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The Mortality Mortgage
The life insurance industry is one of the last examples of unrestricted capitalism in this country. Despite some regulation by various government agencies, life insurance remains a largely uncontrolled financial giant. It is the life insurance plan, how it works, that shields this industry. The Mortality Mortgage, the source of the Barnes Standard is an explanation of life insurance pricing, and a call for full financial disclosure through regulation of the industry. It is intended for financial consultants, tax attorneys, CPA's, life insurance agents, and other groups who advise consumers on financial matters. Insurance buyers supply this industry with millions of dollars in premiums each year. Consumers deserve a truth in lending law and an appraisal process for this financial service. Life insurance is not a product, it is financing. Four factors denote financial quality: price or principal, rate, term and closing costs. Consumers understand these financial elements for homes and bonds, but they do not equate the fundamentals of financial quality with life insurance.
The life insurance industry, through marketing and advertising, has taught the public to focus on premiums, death benefits, and cash values; financial elements are ignored. The Mortality Mortgage compares and contrasts three financial models: the home mortgage, the bond or debt security, and life insurance. Additionally, it provides the formulas necessary for appraisal of a life insurance plan. With an appraisal, a comparison of insurance policies is possible. Once pricing is understood, consumers will demand full financial disclosure through regulation of the life insurance industry.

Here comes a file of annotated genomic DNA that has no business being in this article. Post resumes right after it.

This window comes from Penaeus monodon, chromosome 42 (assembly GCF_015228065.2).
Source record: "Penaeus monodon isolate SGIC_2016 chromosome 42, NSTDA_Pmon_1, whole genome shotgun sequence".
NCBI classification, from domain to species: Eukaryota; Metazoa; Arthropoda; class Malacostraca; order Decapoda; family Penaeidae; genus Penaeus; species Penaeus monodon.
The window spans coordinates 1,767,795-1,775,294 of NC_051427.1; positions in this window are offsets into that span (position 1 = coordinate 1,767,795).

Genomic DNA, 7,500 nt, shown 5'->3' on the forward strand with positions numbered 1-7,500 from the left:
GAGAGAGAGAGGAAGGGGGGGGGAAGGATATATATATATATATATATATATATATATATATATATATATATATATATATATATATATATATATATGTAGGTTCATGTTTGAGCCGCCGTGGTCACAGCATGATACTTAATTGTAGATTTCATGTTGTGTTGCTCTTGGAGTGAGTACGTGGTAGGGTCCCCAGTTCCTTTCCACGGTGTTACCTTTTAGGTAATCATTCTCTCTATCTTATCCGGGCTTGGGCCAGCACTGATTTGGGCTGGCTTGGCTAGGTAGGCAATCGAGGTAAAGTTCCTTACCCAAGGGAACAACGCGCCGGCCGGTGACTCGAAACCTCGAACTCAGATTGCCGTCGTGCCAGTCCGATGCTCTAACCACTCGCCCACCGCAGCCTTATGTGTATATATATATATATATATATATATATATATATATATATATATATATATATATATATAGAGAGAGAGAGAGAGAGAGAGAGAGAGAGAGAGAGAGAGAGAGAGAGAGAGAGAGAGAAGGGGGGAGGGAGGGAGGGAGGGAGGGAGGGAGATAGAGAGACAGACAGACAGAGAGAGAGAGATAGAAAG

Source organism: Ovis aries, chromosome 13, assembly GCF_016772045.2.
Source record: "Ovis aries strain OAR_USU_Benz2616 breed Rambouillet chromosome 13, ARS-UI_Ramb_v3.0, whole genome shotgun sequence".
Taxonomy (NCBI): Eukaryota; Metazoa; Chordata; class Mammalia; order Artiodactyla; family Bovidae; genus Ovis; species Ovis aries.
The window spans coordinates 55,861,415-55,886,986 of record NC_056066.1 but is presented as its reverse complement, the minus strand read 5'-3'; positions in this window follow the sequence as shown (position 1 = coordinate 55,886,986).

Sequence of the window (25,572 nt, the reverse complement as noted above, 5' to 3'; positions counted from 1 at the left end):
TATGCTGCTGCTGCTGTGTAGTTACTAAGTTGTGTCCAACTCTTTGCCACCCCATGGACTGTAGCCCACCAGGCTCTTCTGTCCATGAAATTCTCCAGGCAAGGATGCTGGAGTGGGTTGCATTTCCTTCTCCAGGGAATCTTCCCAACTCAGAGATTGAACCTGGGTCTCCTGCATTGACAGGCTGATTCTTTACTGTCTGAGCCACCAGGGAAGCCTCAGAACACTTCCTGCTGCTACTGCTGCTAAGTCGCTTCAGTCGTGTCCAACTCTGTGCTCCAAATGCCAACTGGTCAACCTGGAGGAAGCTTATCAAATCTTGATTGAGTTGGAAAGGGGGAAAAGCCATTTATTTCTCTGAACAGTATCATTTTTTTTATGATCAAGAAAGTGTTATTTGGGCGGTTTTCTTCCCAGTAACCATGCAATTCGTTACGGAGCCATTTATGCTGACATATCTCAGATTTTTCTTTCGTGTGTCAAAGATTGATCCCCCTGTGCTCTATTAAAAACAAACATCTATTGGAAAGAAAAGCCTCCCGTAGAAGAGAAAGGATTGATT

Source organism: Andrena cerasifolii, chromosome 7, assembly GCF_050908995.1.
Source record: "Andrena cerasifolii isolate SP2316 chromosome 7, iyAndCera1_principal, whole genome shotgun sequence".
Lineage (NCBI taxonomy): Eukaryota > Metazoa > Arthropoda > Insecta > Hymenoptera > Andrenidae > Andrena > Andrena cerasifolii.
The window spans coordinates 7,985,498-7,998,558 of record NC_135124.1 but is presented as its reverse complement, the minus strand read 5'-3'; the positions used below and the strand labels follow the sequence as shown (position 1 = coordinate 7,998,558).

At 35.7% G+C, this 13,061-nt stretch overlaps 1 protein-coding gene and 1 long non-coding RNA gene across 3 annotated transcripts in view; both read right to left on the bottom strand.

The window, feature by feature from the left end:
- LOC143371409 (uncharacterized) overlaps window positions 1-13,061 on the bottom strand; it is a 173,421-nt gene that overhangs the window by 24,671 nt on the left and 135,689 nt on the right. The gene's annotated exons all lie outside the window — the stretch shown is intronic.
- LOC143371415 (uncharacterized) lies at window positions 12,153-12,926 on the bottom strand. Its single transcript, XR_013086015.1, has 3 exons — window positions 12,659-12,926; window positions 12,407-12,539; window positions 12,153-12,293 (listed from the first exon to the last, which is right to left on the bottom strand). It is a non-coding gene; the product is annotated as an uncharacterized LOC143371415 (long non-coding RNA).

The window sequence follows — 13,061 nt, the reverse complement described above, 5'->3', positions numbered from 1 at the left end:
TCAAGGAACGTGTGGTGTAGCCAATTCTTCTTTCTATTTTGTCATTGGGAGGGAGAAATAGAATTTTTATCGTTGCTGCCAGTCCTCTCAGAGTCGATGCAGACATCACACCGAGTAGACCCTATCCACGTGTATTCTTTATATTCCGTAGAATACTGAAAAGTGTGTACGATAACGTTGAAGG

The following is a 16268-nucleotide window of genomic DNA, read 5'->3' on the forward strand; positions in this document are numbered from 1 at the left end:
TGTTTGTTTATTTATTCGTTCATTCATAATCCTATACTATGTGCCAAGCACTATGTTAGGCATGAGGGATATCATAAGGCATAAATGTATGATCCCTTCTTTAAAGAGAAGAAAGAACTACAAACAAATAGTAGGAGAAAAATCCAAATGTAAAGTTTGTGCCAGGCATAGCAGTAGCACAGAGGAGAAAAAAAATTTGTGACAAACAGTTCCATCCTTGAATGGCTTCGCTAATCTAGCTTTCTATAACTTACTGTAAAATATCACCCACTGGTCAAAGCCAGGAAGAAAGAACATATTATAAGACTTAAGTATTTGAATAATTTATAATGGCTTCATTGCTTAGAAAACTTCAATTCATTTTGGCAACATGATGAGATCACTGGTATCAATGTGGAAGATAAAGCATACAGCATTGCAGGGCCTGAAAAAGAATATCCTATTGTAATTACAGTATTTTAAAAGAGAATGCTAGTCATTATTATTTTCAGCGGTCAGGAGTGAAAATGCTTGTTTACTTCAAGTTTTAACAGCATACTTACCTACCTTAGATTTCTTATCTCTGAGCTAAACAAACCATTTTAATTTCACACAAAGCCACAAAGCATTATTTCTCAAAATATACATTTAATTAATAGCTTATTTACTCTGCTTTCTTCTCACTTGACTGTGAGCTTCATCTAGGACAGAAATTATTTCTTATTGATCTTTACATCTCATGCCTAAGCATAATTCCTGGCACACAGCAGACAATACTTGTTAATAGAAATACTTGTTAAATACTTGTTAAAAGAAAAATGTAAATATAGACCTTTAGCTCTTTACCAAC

A New Type Of Hereditary Brachyphalangy In Man
An excerpt from the beginning of the INTRODUCTION:
No other field in biology has within recent years yielded such far-reaching and important results as the field of genetic work. Thanks to the introduction of analytical experimentation, one after another of the central problems in natural science has been solved or brought near to a solution-problems which after so many vain attempts seemed almost beyond the reach of ordinary scientific analysis. The progress has been so considerable that one of the most prominent workers in this field, T. H. Morgan, in 1916 felt justified in stating: "I venture the opinion that the problem of heredity has been solved."
It scarcely needs to be pointed out that the broad general significance of the hereditary phenomena makes it urgently necessary to determine whether the results obtained through experimental work with animals and plants may be applied to the inheritance of human characters. There was a priori no reason to doubt that this would prove to be the case, and several human characters, physiological as well as pathological, have been shown to be inherited in a way fully accordant with the laws established through experimental genetic work.
Human material, however, presents several serious obstacles for genetic analysis. Not only the principal handicap involved in the lack of experiments, but also other special features make man a very poor subject for work in heredity. The number of individuals within each family is very small; intermarriage is comparatively rare; the interval of time between the generations is very long; and the characters studied are rarely amenable to accurate measurements.
Only the application of the most general hereditary laws, those of Mendelian inheritance and of sex-linked inheritance, has accordingly so far been possible with human material. Still, the experimental work has shown that even though these laws form the basis of all our knowledge of heredity, their manifestation is far more complicated than it would seem from many earlier investigations, where the case seemed closed when it was possible to demonstrate the occurrence of Mendelian segregation.
In spite of the difficulties and the incompleteness of the data which are due to the nature of this material, it is nevertheless desirable, whenever human characters are observed which are accessible for genetic analysis, to carry out this analysis and determine, if possible, whether or not the principles established through experimental work may be extended so as to include human material.
The hereditary character which forms the subject of the following investigation is a symmetrical shortness of a single (the second)phalanx of the second fingers and toes. This character is inherited within a Norwegian family, some members of which have emigrated to North America. Our attention was called to the material by Dr. Frimann Koren, of Christiania, who observed the malformation in some members of the family 15 years ago.